But this is available for all of the species

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Unformatted text preview: of the species, including the impurities in the technical grade chlorine. (b) Take 100 mole of the product gas as a basis. Then use the mole fractions determined above to calculate the number of moles of reactant (C6H6 and Cl2) need to produce that number of moles of product. This would give the molar composition of the reactant stream. So Component C6H6 C6H5Cl C6H4Cl2 C6H3Cl3 Mole Frac. 0.732 0.250 0.0149 0.00242 Moles 73.2 25.0 1.49 0.242 Moles C6H6 73.2 25.0 1.49 0.242 Moles Cl2 0 25.0 2.98 0.726 So the reactant stream would have had to contain 73.2+25.0+1.49+0.242 = 100 mol C6H6 and 25.0+2.98+0.726 = 28.7 mol Cl2. If the basis is the formation of monochlorobenzene we need one mol of Cl2 per mol of benzene. Since there were 28.7 mol Cl2 the amount of benzene needed (stoichiometrically) is also 28.7 mol. So the percentage of benzene in excess is excess 100 28.7 100% 248% 28.7 The fractional conversion of C6H6 is conversion in out 100 73.2 0.268 in 100 To compute the fractional yiel...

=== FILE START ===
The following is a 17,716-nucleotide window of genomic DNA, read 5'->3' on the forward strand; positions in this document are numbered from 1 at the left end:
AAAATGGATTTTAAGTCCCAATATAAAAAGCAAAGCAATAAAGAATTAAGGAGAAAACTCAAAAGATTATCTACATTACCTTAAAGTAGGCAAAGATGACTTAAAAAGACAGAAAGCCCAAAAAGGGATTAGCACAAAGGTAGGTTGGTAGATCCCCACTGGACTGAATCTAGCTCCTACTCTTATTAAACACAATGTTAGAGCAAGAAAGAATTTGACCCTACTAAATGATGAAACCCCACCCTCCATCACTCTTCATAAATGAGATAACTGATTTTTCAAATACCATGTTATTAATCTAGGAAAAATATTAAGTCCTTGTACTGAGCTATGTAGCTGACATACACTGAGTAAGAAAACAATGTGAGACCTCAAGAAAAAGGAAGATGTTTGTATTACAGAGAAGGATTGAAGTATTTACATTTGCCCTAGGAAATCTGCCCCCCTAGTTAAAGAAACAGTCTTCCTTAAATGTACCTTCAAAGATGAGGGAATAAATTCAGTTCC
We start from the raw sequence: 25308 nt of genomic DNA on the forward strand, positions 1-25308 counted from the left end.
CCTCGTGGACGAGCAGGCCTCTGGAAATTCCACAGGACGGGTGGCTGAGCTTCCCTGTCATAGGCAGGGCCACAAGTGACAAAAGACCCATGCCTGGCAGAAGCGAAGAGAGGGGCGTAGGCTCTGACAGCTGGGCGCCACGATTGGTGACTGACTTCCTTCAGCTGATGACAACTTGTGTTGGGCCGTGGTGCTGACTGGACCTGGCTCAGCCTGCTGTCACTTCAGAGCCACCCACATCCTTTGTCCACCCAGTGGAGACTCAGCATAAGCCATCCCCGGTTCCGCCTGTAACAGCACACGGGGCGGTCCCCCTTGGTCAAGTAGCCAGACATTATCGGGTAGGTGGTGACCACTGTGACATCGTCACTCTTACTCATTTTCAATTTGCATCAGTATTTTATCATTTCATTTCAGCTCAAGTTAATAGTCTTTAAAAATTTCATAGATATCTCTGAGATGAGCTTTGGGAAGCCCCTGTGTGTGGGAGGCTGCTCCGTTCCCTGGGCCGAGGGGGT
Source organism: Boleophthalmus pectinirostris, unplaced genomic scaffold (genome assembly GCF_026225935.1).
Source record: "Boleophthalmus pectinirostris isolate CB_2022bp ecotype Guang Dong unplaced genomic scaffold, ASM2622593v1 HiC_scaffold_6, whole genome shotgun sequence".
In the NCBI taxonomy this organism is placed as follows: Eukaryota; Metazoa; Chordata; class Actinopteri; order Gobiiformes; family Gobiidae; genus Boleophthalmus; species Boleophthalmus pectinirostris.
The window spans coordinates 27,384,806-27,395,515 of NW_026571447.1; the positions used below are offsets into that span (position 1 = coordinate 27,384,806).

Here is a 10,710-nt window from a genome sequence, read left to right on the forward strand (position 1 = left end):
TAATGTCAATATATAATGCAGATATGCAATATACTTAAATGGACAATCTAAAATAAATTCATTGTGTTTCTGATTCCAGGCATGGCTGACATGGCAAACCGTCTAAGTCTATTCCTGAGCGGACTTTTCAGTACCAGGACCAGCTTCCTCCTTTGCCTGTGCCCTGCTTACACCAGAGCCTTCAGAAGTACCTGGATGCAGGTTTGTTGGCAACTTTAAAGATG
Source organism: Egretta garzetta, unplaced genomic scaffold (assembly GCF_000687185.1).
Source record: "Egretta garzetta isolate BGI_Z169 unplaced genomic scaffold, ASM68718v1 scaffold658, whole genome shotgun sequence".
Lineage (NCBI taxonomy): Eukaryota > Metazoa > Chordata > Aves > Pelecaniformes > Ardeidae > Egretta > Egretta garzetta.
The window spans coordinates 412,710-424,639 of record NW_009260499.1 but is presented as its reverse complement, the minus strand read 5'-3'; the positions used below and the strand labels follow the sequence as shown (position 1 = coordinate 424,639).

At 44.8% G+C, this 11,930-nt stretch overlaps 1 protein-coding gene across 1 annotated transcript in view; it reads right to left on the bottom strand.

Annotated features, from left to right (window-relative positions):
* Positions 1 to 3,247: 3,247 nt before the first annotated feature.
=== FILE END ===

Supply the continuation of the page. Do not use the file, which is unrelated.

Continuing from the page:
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This note was uploaded on 03/01/2013 for the course CHEME 2171 taught by Professor Benton during the Spring '12 term at LSU.

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